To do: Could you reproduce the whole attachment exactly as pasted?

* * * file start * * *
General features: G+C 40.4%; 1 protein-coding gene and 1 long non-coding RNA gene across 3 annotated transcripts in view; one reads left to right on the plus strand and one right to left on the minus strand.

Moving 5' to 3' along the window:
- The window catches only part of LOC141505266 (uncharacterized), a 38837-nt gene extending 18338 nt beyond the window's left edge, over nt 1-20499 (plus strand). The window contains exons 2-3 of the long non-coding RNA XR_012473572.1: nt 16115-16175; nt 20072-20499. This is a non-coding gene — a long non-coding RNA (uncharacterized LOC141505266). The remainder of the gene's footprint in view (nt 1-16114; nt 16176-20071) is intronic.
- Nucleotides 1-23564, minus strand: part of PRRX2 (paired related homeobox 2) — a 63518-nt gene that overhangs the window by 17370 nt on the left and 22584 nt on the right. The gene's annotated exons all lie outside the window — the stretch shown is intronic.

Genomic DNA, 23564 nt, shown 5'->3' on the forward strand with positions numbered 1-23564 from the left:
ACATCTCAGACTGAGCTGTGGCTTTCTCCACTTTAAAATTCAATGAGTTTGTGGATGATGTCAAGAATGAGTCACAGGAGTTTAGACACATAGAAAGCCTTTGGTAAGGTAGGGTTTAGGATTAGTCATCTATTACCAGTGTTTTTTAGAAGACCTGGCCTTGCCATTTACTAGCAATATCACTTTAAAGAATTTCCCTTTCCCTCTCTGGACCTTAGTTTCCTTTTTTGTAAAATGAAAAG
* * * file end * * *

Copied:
General features: G+C 40.4%; 1 protein-coding gene and 1 long non-coding RNA gene across 3 annotated transcripts in view; one reads left to right on the plus strand and one right to left on the minus strand.

Moving 5' to 3' along the window:
- The window catches only part of LOC141505266 (uncharacterized), a 38837-nt gene extending 18338 nt beyond the window's left edge, over nt 1-20499 (plus strand). The window contains exons 2-3 of the long non-coding RNA XR_012473572.1: nt 16115-16175; nt 20072-20499. This is a non-coding gene — a long non-coding RNA (uncharacterized LOC141505266). The remainder of the gene's footprint in view (nt 1-16114; nt 16176-20071) is intronic.
- Nucleotides 1-23564, minus strand: part of PRRX2 (paired related homeobox 2) — a 63518-nt gene that overhangs the window by 17370 nt on the left and 22584 nt on the right. The gene's annotated exons all lie outside the window — the stretch shown is intronic.

Genomic DNA, 23564 nt, shown 5'->3' on the forward strand with positions numbered 1-23564 from the left:
ACATCTCAGACTGAGCTGTGGCTTTCTCCACTTTAAAATTCAATGAGTTTGTGGATGATGTCAAGAATGAGTCACAGGAGTTTAGACACATAGAAAGCCTTTGGTAAGGTAGGGTTTAGGATTAGTCATCTATTACCAGTGTTTTTTAGAAGACCTGGCCTTGCCATTTACTAGCAATATCACTTTAAAGAATTTCCCTTTCCCTCTCTGGACCTTAGTTTCCTTTTTTGTAAAATGAAAAG